35. Memorandum from Rusk to Bundy, August 171
- Ambassador Stevenson’s comments on July 28 draft of Disarmament Negotiating Proposal
I have reviewed Ambassador Stevenson’s comments on the July 28 draft of the disarmament negotiating proposal in light of the changes since made and reflected in the August 11 draft of that proposal. My comments follow the order of Ambassador Stevenson’s comments to you:
1. Initial reduction to a force level of 1.9 million rather than the present level of 2 in the proposal would increase the amount of disarmament in stage I and thus would improve the saleability of our proposal in the General Assembly context. However, I question whether we should change this figure without further study of its military implications.
2. I agree with Ambassador Stevenson’s comments on the linkage in Section I, page 9, of the July 28 draft and share his view that its inclusion would make our proposal vulnerable to attack. While this linkage has been modified to some extent by the changes made in the August 11 draft of the negotiating proposal, I nevertheless believe that the language proposed by the Department of Defense (footnote on page 8 of the August 11 draft) is an unnecessary qualification. It would be misinterpreted by the Soviet bloc and probably be misunderstood by many of the non-aligned states without commensurate gain in terms of protecting our security interests.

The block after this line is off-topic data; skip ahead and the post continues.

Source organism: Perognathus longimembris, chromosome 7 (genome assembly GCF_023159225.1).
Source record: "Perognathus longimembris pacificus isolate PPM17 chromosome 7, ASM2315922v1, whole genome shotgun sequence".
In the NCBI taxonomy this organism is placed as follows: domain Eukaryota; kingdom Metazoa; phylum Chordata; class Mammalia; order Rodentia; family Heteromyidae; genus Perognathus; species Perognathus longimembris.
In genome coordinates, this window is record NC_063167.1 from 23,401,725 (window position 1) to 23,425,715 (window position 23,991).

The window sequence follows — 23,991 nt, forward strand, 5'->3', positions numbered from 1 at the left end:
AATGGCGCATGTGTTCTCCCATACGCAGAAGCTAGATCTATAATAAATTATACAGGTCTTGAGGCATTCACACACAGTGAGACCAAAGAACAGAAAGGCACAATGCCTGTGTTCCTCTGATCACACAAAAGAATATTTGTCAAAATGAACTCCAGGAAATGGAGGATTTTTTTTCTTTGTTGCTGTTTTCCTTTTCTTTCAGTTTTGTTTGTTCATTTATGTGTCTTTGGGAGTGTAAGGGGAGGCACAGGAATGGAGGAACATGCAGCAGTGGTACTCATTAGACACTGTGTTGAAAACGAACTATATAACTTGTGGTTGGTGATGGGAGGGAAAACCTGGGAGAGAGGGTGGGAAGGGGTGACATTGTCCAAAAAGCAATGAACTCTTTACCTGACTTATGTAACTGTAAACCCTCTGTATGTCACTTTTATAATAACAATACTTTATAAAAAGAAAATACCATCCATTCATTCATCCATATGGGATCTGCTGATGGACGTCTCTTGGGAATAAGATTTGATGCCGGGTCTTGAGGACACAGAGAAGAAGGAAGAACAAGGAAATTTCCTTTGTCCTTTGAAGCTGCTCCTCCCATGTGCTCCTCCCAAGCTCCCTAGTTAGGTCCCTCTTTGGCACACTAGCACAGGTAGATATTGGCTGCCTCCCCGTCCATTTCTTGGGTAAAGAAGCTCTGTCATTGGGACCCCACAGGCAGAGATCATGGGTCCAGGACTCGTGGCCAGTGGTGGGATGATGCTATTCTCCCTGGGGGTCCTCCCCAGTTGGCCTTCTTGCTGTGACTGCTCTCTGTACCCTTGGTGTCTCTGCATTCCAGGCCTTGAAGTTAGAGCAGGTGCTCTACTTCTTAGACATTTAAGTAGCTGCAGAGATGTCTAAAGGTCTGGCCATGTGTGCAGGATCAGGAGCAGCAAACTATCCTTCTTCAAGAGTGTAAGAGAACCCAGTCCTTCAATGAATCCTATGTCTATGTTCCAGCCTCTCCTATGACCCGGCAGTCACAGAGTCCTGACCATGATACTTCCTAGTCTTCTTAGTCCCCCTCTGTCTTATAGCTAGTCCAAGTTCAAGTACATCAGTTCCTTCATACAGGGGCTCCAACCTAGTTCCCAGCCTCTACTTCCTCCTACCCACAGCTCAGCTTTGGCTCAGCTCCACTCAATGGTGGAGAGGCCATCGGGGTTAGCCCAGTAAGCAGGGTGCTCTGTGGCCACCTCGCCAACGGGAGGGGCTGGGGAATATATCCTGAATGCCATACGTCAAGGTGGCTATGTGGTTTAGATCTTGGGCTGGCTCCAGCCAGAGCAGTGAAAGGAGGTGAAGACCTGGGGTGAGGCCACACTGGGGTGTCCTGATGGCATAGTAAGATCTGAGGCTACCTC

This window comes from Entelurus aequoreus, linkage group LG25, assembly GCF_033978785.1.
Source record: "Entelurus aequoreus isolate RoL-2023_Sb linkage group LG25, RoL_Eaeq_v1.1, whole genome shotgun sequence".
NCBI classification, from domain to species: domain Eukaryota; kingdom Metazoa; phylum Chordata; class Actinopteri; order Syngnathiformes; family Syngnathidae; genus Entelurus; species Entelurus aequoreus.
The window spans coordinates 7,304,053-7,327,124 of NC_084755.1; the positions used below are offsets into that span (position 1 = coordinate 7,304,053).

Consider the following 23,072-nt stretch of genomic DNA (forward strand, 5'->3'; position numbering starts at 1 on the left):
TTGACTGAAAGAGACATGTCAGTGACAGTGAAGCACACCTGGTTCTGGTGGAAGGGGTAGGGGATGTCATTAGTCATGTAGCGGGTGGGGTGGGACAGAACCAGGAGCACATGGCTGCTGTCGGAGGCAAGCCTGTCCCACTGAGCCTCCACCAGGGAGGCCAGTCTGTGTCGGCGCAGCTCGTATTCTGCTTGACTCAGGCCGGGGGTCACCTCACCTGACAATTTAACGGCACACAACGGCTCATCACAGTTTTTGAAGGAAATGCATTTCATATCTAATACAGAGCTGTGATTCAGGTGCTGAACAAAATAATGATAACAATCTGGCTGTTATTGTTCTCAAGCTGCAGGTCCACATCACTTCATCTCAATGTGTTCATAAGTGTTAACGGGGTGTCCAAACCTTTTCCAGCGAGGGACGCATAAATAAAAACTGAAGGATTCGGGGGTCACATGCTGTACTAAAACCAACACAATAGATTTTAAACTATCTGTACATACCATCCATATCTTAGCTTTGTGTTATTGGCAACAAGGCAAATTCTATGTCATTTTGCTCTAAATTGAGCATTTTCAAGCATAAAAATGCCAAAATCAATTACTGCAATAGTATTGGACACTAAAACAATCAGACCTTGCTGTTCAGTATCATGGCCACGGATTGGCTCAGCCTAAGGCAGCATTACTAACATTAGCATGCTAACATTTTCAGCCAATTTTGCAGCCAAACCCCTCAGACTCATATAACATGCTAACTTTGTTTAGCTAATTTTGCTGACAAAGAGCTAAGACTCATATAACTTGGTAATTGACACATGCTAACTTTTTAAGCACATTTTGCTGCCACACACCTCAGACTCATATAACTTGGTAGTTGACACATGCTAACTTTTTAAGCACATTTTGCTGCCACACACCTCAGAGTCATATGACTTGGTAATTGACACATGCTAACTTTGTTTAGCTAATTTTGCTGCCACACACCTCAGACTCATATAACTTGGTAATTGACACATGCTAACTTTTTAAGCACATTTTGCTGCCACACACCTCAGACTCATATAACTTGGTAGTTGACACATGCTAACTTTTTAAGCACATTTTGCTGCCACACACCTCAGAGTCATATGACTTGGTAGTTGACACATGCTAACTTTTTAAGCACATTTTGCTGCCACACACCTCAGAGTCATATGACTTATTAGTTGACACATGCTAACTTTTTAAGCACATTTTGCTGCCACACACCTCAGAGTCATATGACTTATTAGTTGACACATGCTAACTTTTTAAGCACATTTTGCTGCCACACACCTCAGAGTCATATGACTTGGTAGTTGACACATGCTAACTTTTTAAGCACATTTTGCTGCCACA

3. I doubt the advisability of attempting at this time to spell out or further define the phrase “indirect agression and subversion”. The language as it appears is generally understood and an effort to further define the terms might better be left to a general disarmament negotiation. If challenged in the General Assembly debate on this issue, we could parade again the Communist record to exemplify the meaning we attach to the words.
4. I agree with Ambassador Stevenson’s suggestion that in paragraph (b) on page 14 of the July 28—and also August 11—draft the clause “including weapons of mass destruction and means for their delivery” be deleted. The question as to whether weapons of mass [Typeset Page 125] destruction [Facsimile Page 2] should or should not be retained for the United Nations Peace Force and/or for remaining national forces is a matter upon which agreement would have to be reached in the course of negotiations.
5. The suggestions which Ambassador Stevenson has made with regard to handling disarmament in the United Nations seem generally sound. We are currently engaged in a more detailed formulation of the tactics which might be adopted to best achieve our purposes.
6. These comments have been checked with Mr. McCloy’s office and are consistent with his recommendations.
- Stevenson’s comments on July 28 draft disarmament negotiating strategy. Confidential. 2 pp. Department of State, Central Files, 600.0012/8–1761.↩